Bradford calls on peace experts

July 13, 2001

Alison Utley looks at the fall-out from flare-ups in multi-ethnic communities

Bradford University is applying its expertise in conflict resolution in the international arena to help resolve hostilities that broke out on its doorstep last weekend.

The university is devising a "Programme for a Peaceful City", which academics hope can play a role in restoring harmony to Bradford's shattered communities following several nights of violence on the city's streets.

Lord Ouseley's race-relations panel yesterday published its long-awaited report on Bradford. It warns of deteriorating relations between different cultural communities in Bradford.

Panel member Jenny Pearce, professor of Latin American politics in Bradford's department of peace studies, said: "The department's expertise in international conflict resolution has been recognised over the years, but now it is time to focus on what is going on in Bradford itself.

"Bradford is not a war zone, but the whole ethos of peace studies has a surprising relevance and what we need to do is to engage in the real issues and offer Bradford something it needs - which is not empty rhetoric."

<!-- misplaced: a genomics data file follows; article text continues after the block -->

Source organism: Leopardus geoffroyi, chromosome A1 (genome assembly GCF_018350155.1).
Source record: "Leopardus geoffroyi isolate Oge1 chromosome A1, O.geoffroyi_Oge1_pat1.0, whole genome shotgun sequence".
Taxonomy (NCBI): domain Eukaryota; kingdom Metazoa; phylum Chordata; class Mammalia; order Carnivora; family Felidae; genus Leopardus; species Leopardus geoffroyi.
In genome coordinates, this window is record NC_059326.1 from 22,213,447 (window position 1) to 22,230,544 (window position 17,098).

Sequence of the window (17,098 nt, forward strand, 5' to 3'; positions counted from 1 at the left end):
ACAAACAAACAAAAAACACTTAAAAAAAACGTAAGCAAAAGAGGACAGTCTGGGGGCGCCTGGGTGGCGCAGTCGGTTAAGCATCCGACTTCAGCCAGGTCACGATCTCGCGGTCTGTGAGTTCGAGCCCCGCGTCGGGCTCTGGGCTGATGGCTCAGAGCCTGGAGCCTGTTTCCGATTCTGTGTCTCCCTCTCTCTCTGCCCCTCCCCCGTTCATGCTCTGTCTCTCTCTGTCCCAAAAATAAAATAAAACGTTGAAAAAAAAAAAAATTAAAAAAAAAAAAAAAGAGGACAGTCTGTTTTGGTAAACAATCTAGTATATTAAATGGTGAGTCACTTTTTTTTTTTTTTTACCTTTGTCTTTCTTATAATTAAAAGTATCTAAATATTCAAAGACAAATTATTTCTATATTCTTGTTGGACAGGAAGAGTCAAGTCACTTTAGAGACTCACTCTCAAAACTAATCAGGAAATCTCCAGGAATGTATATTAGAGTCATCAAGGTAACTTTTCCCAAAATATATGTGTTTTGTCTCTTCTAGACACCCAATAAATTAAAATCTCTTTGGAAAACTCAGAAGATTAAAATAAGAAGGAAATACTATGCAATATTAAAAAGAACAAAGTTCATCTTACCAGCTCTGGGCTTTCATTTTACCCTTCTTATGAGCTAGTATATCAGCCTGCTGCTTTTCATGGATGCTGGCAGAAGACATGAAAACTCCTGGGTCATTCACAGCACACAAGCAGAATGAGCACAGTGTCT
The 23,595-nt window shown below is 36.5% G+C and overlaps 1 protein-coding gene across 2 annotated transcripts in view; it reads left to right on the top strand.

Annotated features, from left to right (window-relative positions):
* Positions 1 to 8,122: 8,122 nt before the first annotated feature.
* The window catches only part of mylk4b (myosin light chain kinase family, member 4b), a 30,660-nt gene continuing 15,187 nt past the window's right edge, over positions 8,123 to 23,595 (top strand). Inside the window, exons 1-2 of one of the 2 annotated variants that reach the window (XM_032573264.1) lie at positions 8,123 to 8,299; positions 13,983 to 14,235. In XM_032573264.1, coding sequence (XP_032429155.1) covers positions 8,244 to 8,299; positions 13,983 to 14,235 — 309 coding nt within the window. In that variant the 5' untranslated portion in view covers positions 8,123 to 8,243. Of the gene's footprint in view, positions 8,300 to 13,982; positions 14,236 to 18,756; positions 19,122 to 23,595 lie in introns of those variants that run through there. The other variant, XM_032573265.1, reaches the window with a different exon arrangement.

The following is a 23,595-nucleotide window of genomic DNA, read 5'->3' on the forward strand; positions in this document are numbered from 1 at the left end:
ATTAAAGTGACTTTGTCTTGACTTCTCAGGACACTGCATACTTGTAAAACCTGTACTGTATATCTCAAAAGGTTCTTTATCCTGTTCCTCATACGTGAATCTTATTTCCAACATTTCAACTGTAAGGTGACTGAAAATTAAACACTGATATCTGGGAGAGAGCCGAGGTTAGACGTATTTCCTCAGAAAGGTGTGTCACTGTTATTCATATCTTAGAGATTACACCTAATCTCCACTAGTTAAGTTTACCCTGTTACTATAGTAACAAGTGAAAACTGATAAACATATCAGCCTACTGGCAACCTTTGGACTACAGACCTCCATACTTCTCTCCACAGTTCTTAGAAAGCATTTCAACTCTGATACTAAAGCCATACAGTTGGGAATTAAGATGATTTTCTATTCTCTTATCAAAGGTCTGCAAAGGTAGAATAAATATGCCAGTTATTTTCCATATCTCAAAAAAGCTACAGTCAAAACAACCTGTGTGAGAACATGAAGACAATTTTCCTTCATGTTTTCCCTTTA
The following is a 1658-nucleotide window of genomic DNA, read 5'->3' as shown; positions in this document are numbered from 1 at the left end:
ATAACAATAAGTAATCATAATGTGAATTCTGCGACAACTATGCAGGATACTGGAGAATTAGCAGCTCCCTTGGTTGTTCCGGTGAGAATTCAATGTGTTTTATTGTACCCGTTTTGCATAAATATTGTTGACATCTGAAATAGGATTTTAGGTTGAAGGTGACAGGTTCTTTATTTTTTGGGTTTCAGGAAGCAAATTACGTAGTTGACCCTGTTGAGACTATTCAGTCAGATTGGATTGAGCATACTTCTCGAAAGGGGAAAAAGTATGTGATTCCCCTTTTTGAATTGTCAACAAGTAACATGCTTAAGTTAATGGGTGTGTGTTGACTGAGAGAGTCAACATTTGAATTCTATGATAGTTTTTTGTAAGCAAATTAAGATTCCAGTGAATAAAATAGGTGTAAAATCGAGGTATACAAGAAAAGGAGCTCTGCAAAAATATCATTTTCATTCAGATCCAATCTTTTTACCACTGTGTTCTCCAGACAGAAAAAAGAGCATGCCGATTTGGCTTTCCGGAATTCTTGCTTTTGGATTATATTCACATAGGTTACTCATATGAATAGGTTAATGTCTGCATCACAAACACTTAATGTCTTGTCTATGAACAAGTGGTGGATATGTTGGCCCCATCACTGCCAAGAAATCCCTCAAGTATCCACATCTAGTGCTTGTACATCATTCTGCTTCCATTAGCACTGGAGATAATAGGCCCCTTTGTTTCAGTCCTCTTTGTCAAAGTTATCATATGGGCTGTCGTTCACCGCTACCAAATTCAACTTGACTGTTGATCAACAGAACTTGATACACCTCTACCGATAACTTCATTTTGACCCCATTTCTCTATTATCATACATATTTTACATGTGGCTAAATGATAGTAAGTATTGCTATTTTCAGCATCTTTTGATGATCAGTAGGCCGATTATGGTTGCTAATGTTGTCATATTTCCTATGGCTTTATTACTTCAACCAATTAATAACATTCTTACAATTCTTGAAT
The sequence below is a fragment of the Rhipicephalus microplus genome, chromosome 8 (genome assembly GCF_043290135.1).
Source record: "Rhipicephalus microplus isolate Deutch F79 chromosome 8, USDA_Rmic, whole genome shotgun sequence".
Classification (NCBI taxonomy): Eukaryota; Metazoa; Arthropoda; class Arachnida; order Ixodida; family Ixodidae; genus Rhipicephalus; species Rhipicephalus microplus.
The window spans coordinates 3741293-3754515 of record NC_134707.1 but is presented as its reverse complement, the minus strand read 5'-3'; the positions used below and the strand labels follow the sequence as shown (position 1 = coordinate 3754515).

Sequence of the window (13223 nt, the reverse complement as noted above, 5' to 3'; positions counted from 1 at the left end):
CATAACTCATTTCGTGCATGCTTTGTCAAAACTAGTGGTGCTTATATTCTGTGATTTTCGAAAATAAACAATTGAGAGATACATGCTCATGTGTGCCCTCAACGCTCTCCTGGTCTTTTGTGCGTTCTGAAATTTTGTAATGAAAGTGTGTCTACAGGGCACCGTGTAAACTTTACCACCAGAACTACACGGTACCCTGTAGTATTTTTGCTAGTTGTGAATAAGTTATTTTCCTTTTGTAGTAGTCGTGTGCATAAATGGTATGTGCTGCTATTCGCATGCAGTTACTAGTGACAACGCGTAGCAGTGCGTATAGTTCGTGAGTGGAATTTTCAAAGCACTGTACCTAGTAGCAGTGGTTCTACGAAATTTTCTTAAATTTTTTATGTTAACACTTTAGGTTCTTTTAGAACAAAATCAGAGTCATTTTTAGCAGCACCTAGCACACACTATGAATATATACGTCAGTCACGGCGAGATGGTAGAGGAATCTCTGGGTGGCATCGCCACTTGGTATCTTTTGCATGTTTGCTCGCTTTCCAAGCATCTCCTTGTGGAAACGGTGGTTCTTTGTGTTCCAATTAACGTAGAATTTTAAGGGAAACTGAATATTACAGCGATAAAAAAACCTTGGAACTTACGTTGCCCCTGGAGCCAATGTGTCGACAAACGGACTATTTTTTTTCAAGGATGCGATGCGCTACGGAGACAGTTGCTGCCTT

Professor Pearce described the Ouseley report as a fresh approach to race relations.

Drawing on her experiences in Colombia and elsewhere, Professor Pearce emphasised the need to gather grassroots perspectives on the conflict in Bradford.

"The trouble is that all conflicts are complex and multi-layered. This one is no different," she said.

"The soundbite approach, which tends to reduce everything to race, is very dangerous and cannot take account of varying historical dimensions, gender, poverty and lack of political leadership - all of which played a part in the disturbances.

"Once you understand that, there can be no magic recipes. But one thing we must urgently address is the incredible demoralisation among the large numbers of people who have been working in our communities for years without any recognition. That is an issue of leadership," Professor Pearce added.

The university is already working with city authorities on planning the establishment of an international peace centre that will house a museum and conference hall.

Tom Woodhouse, of Bradford's Conflict Resolution Centre, said: "We want to contribute to peace building in our own community since there is increasing evidence that poverty and conflict are ever closer to home as a result of economic globalisation.

"Crime and cultures of violence are affecting us all but we aim to uncover creative models of community peace-building and share this expertise between cities through a tailored programme for Bradford."

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